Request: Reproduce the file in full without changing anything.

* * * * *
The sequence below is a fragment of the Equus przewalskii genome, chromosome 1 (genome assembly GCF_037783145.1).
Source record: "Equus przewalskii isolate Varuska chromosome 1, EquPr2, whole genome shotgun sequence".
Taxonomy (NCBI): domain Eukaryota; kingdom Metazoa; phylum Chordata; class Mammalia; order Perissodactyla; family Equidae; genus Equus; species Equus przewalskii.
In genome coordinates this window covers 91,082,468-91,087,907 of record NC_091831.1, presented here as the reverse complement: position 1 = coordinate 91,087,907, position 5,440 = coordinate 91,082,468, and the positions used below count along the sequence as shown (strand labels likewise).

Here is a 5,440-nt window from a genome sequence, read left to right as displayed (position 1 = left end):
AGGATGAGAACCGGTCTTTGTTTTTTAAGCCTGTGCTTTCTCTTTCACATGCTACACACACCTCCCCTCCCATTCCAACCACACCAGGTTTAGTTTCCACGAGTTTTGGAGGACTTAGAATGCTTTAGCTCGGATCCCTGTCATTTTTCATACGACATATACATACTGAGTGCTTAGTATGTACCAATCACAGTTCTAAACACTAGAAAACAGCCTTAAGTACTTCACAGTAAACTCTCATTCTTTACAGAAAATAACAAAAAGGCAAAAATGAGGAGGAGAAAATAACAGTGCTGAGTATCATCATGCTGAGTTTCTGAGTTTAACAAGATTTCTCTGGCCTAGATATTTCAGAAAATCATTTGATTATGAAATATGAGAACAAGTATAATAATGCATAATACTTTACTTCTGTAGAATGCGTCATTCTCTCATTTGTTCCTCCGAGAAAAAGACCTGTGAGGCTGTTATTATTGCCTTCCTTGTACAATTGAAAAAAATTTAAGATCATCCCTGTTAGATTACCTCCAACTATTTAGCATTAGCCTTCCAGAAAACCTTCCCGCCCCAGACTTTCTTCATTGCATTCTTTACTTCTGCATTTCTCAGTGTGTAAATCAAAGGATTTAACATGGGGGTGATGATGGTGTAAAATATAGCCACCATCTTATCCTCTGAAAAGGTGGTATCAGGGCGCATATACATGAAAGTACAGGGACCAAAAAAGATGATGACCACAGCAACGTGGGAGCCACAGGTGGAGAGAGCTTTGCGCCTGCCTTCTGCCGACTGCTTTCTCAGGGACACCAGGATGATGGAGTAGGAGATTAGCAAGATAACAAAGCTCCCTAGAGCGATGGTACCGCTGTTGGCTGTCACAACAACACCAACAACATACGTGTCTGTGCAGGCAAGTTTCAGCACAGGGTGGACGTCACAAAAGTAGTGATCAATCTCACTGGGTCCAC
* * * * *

The sequence below is a fragment of the Equus przewalskii genome, chromosome 1 (genome assembly GCF_037783145.1).
Source record: "Equus przewalskii isolate Varuska chromosome 1, EquPr2, whole genome shotgun sequence".
Taxonomy (NCBI): domain Eukaryota; kingdom Metazoa; phylum Chordata; class Mammalia; order Perissodactyla; family Equidae; genus Equus; species Equus przewalskii.
In genome coordinates this window covers 91,082,468-91,087,907 of record NC_091831.1, presented here as the reverse complement: position 1 = coordinate 91,087,907, position 5,440 = coordinate 91,082,468, and the positions used below count along the sequence as shown (strand labels likewise).

Here is a 5,440-nt window from a genome sequence, read left to right as displayed (position 1 = left end):
AGGATGAGAACCGGTCTTTGTTTTTTAAGCCTGTGCTTTCTCTTTCACATGCTACACACACCTCCCCTCCCATTCCAACCACACCAGGTTTAGTTTCCACGAGTTTTGGAGGACTTAGAATGCTTTAGCTCGGATCCCTGTCATTTTTCATACGACATATACATACTGAGTGCTTAGTATGTACCAATCACAGTTCTAAACACTAGAAAACAGCCTTAAGTACTTCACAGTAAACTCTCATTCTTTACAGAAAATAACAAAAAGGCAAAAATGAGGAGGAGAAAATAACAGTGCTGAGTATCATCATGCTGAGTTTCTGAGTTTAACAAGATTTCTCTGGCCTAGATATTTCAGAAAATCATTTGATTATGAAATATGAGAACAAGTATAATAATGCATAATACTTTACTTCTGTAGAATGCGTCATTCTCTCATTTGTTCCTCCGAGAAAAAGACCTGTGAGGCTGTTATTATTGCCTTCCTTGTACAATTGAAAAAAATTTAAGATCATCCCTGTTAGATTACCTCCAACTATTTAGCATTAGCCTTCCAGAAAACCTTCCCGCCCCAGACTTTCTTCATTGCATTCTTTACTTCTGCATTTCTCAGTGTGTAAATCAAAGGATTTAACATGGGGGTGATGATGGTGTAAAATATAGCCACCATCTTATCCTCTGAAAAGGTGGTATCAGGGCGCATATACATGAAAGTACAGGGACCAAAAAAGATGATGACCACAGCAACGTGGGAGCCACAGGTGGAGAGAGCTTTGCGCCTGCCTTCTGCCGACTGCTTTCTCAGGGACACCAGGATGATGGAGTAGGAGATTAGCAAGATAACAAAGCTCCCTAGAGCGATGGTACCGCTGTTGGCTGTCACAACAACACCAACAACATACGTGTCTGTGCAGGCAAGTTTCAGCACAGGGTGGACGTCACAAAAGTAGTGATCAATCTCACTGGGTCCAC